If you wish to reduce the gap between the 1% and the 99%, the best way is not to punish the 1%, but rather to lift the 99%. The federal government has the unlimited ability to do that.

Rodger Malcolm Mitchell
Rodger Malcolm Mitchell commented on 5. A Fair Tax Code 2012-03-15 13:19:55 -0400 · Flag
Dorothy, yes, we’re talking economics.

You reject dollars as a measure of the economy. Instead, you want to use “wealth” as a measure. So, if wealth is your measure, exactly how much wealth is there in America?

I’ve asked you twice already, so this is the third and last time.

If wealth is “the produce of the land and labor of society,” that sounds suspiciously like Federal Spending + Private Investment and Consumption + Net exports, which make up GDP, which is measured in dollars. True?

By the way, the backing for the U.S. dollar is not “goods, services or force,” but full faith and credit, which you can read about at: http://rodgermmitchell.wordpress.com/2011/06/20/why-a-dollar-bill-is-not-a-dollar-and-other-economic-craziness/

There, full faith and credit described as:

– The government will accept U.S. currency in payment of taxes
– It will pay it’s debts (T-bills et al) and its bills with U.S. currency
– It will force all your domestic creditors to accept U.S. currency, if you offer it, to satisfy your debt.
– It will not require domestic creditors to accept any other money
– It will maintain a market for U.S. currency
– It will continue to use U.S. currency and will not change to another currency.
– All forms of U.S. currency will be reciprocal, that is five $1 bills always will equal one $5 bill and vice versa.

But let’s not drift too far from the subject. If wealth is your measure of the economy, and money is not, exactly how much wealth is there in America? Measure the economy for me.

Rodger Malcolm Mitchell
Rodger Malcolm Mitchell commented on 8. Debt Reduction 2012-03-15 12:22:29 -0400 · Flag
Mary Bell said, " . . . we should bend down the curve of government debt if for no other reason than to shut them (conservatives) up."

We could eliminate federal debt, tomorrow, not by cutting deficits (which would cause recessions and depressions), but merely by debiting T-security accounts and crediting checking accounts. Instantly, no debt.

Because #Occupy leaders don’t understand that simple concept in Monetary Sovereignty, #Occupy will fail. Such a pity, too. As I said before, I had such hope for this group, but the failure to see economic fact dooms the whole enterprise.

Rodger Malcolm Mitchell
Rodger Malcolm Mitchell commented on 8. Debt Reduction 2012-03-15 12:17:42 -0400 · Flag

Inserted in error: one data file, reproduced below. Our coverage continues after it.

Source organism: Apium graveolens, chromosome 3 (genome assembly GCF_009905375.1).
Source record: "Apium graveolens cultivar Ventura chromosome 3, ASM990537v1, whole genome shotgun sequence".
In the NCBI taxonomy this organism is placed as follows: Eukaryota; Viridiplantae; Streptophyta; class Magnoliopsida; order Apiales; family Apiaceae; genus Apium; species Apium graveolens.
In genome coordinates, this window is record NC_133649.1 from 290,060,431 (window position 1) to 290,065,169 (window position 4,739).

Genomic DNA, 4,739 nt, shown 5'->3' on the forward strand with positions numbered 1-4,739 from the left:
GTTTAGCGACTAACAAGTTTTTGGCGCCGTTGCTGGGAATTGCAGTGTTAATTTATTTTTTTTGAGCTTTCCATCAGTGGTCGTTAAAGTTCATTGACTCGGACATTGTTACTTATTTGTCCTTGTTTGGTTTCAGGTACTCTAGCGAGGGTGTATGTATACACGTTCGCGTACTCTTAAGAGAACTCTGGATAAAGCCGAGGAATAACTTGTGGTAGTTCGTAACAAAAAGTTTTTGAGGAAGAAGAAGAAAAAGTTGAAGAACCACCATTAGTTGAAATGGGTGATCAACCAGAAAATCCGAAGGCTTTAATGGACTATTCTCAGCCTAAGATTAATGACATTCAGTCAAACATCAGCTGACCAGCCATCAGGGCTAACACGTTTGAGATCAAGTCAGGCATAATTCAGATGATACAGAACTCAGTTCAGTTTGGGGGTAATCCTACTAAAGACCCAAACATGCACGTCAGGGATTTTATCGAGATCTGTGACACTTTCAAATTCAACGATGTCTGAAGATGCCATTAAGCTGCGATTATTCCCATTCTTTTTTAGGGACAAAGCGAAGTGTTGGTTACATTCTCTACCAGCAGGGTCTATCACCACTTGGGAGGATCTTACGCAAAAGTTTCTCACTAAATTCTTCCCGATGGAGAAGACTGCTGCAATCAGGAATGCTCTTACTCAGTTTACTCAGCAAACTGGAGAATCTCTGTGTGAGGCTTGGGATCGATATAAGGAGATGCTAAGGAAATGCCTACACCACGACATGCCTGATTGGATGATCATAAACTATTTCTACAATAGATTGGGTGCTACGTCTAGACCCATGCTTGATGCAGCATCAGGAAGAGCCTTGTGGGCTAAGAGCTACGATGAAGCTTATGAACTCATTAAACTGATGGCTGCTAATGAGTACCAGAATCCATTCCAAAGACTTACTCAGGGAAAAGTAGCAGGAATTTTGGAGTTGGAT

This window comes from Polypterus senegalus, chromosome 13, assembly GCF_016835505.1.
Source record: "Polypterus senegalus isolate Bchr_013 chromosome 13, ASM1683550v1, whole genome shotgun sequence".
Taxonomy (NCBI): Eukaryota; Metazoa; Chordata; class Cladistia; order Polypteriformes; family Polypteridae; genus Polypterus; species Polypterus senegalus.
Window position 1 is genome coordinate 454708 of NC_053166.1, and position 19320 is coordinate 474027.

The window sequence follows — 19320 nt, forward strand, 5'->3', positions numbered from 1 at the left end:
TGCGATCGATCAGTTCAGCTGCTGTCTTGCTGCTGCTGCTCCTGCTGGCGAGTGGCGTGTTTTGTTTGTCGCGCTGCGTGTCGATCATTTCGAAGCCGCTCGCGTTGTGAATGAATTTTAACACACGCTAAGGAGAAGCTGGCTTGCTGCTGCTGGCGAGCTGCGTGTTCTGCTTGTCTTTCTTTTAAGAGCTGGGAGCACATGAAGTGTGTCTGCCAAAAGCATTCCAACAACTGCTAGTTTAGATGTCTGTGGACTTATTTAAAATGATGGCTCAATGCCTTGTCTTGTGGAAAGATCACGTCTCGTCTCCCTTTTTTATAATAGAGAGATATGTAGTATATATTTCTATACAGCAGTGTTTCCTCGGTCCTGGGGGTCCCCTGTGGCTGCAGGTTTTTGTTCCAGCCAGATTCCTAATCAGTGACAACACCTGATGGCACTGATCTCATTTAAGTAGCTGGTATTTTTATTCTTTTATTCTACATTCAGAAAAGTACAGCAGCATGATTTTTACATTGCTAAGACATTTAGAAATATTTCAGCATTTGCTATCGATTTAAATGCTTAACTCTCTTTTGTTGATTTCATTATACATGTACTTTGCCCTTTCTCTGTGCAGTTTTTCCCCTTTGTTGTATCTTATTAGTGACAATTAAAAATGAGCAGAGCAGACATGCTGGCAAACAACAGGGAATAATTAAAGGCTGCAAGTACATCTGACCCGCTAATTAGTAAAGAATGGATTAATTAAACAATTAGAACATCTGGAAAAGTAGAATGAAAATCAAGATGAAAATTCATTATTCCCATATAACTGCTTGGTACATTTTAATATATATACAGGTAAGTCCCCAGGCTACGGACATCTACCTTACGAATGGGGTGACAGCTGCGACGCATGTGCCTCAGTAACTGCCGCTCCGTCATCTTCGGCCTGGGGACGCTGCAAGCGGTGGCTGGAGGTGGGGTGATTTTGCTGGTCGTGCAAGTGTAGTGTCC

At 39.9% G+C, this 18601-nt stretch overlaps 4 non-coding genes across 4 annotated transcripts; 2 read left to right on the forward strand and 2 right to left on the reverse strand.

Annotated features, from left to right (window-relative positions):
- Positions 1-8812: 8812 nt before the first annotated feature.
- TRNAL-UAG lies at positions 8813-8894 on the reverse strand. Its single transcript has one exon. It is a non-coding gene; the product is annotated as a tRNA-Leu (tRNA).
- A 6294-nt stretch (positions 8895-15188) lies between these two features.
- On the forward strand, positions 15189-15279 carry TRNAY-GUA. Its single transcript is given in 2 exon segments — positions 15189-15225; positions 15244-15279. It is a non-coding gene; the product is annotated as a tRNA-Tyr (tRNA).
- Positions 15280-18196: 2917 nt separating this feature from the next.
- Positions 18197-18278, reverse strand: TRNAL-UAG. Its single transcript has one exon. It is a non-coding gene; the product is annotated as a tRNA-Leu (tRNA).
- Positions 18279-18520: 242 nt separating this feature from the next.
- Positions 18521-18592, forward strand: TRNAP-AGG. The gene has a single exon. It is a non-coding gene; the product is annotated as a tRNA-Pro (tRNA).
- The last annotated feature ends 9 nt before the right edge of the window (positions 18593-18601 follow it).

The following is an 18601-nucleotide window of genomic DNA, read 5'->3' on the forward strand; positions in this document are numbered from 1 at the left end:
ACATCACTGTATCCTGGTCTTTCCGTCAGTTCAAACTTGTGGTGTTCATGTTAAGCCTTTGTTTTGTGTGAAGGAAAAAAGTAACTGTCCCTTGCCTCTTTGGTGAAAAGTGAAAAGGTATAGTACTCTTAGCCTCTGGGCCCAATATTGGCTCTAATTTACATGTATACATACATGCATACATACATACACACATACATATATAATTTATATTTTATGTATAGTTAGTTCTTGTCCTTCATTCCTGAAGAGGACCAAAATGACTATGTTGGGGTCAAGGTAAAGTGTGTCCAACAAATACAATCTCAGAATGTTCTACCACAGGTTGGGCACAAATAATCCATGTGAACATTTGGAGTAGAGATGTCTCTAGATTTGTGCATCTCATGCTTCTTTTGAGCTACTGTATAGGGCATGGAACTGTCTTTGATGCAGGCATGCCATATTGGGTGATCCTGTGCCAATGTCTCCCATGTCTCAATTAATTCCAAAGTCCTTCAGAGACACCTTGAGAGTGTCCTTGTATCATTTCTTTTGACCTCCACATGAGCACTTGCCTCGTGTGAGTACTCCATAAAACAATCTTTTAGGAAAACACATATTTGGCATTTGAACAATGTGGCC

Tim says, ". . . we need to have a real national currency, based upon the value of the US assets. "

So Tim, exactly what are “US assets” and exactly what is their total value?

Rodger Malcolm Mitchell
Rodger Malcolm Mitchell commented on 8. Debt Reduction 2012-03-15 11:19:41 -0400 · Flag
Scott,

“Legal tender” is just another way of saying, the federal government owes the holder full faith and credit, which is described at: http://rodgermmitchell.wordpress.com/2011/06/20/why-a-dollar-bill-is-not-a-dollar-and-other-economic-craziness/
Rodger Malcolm Mitchell commented on 8. Debt Reduction 2012-03-15 11:14:45 -0400 · Flag
Scott, the reason I bother to comment on this blog, is because I had great hopes for the #Occupy movement, and have seen those hopes dashed. The leaders of the movement, not only are unfocused, but have no clue about Monetary Sovereignty.

So they buy the obsolete notion that taxes and borrowing pay for federal spending, which sends them off on the wrong track of deficit reduction.

As you may have seen from the numerous posts, you may be the only other person who understands this concept. The rest still believe federal financing is the same as personal financing.

What a shame. #Occupy had such great promise, but it is going nowhere. So far, ignorance is winning the battle.

Rodger Malcolm Mitchell
Rodger Malcolm Mitchell commented on 5. A Fair Tax Code 2012-03-15 11:08:28 -0400 · Flag
Dorothy, the total of dollars does not measure “wealth,” partly because no two people agree on what “wealth” means.

Is the Grand Canyon part of the “wealth” of our nation? What about the Mississippi river? The Great Lakes? The Lincoln Memorial? The Rocky Mountains? The air above us. The Declaration of Independence? Our children?

The whole notion of “wealth” is so subjective as to be useless in economics. You may have your definition; someone else has theirs. Anyone talking about wealth is talking philosophy, not economics.

What dollars do measure is Gross Domestic Product. The federal government creates dollars by paying bills. That is, to pay a bill, the government sends instructions (not dollars) to the creditor’s bank. The instructions tell the bank to increase the numbers in the creditor’s checking account. That increase of numbers is what increases dollars.

The creditor then uses those newly created dollars, and they become part of GDP, either via investment or consumption.

As I said, Gross Domestic Product is the total of four sums:
Federal Spending + Private Investment + Private Consumption + Net exports.


Is your personal definition of wealth covered by the four sums comprising GDP?

Rodger Malcolm Mitchell
Rodger Malcolm Mitchell commented on 8. Debt Reduction 2012-03-15 10:45:49 -0400 · Flag
Nathan, there are only three things anyone can do with dollars:
1. Spend
2. Invest
3. Pay taxes

Spending transfers ownership of dollars from one account to another.
Investing (which includes saving) also transfers ownership of dollars from one account to another. Paying taxes destroys dollars

Functionally, saving is the same as investing. Think of what you do with your dollars when you save. Do you bury them in the back yard? No, you put them in a bank account. Putting something in an account is called “investing.” The account may pay 1% interest or 0% interest. Either way, it’s an investment. The money is not lost to the economy.